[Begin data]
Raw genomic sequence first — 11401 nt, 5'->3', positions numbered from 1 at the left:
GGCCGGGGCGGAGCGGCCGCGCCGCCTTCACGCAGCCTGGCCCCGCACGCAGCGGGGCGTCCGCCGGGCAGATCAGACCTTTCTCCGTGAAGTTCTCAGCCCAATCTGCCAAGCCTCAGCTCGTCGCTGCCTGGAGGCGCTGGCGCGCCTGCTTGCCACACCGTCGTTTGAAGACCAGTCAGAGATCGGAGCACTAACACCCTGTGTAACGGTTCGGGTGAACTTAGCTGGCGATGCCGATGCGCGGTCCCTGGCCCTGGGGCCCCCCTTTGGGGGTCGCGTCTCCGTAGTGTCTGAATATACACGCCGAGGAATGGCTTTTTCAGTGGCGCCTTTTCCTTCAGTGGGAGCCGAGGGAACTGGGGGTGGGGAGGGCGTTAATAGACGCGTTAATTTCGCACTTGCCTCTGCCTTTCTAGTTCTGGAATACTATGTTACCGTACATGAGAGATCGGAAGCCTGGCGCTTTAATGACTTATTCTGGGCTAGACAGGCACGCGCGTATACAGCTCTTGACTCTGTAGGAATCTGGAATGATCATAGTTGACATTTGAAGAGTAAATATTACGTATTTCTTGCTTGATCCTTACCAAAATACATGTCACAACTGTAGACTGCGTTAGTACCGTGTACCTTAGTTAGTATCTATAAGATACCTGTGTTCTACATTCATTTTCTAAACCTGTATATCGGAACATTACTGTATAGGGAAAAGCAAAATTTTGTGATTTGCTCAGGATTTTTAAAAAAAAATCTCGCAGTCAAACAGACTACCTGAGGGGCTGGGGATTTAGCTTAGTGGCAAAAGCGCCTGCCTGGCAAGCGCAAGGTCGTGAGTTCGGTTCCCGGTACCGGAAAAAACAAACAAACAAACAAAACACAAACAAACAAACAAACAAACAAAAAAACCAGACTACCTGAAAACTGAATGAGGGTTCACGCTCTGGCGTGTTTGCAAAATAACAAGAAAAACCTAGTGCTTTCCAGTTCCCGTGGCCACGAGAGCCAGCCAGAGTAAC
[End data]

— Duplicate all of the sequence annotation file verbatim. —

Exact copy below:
Raw genomic sequence first — 11401 nt, 5'->3', positions numbered from 1 at the left:
GGCCGGGGCGGAGCGGCCGCGCCGCCTTCACGCAGCCTGGCCCCGCACGCAGCGGGGCGTCCGCCGGGCAGATCAGACCTTTCTCCGTGAAGTTCTCAGCCCAATCTGCCAAGCCTCAGCTCGTCGCTGCCTGGAGGCGCTGGCGCGCCTGCTTGCCACACCGTCGTTTGAAGACCAGTCAGAGATCGGAGCACTAACACCCTGTGTAACGGTTCGGGTGAACTTAGCTGGCGATGCCGATGCGCGGTCCCTGGCCCTGGGGCCCCCCTTTGGGGGTCGCGTCTCCGTAGTGTCTGAATATACACGCCGAGGAATGGCTTTTTCAGTGGCGCCTTTTCCTTCAGTGGGAGCCGAGGGAACTGGGGGTGGGGAGGGCGTTAATAGACGCGTTAATTTCGCACTTGCCTCTGCCTTTCTAGTTCTGGAATACTATGTTACCGTACATGAGAGATCGGAAGCCTGGCGCTTTAATGACTTATTCTGGGCTAGACAGGCACGCGCGTATACAGCTCTTGACTCTGTAGGAATCTGGAATGATCATAGTTGACATTTGAAGAGTAAATATTACGTATTTCTTGCTTGATCCTTACCAAAATACATGTCACAACTGTAGACTGCGTTAGTACCGTGTACCTTAGTTAGTATCTATAAGATACCTGTGTTCTACATTCATTTTCTAAACCTGTATATCGGAACATTACTGTATAGGGAAAAGCAAAATTTTGTGATTTGCTCAGGATTTTTAAAAAAAAATCTCGCAGTCAAACAGACTACCTGAGGGGCTGGGGATTTAGCTTAGTGGCAAAAGCGCCTGCCTGGCAAGCGCAAGGTCGTGAGTTCGGTTCCCGGTACCGGAAAAAACAAACAAACAAACAAAACACAAACAAACAAACAAACAAACAAAAAAACCAGACTACCTGAAAACTGAATGAGGGTTCACGCTCTGGCGTGTTTGCAAAATAACAAGAAAAACCTAGTGCTTTCCAGTTCCCGTGGCCACGAGAGCCAGCCAGAGTAAC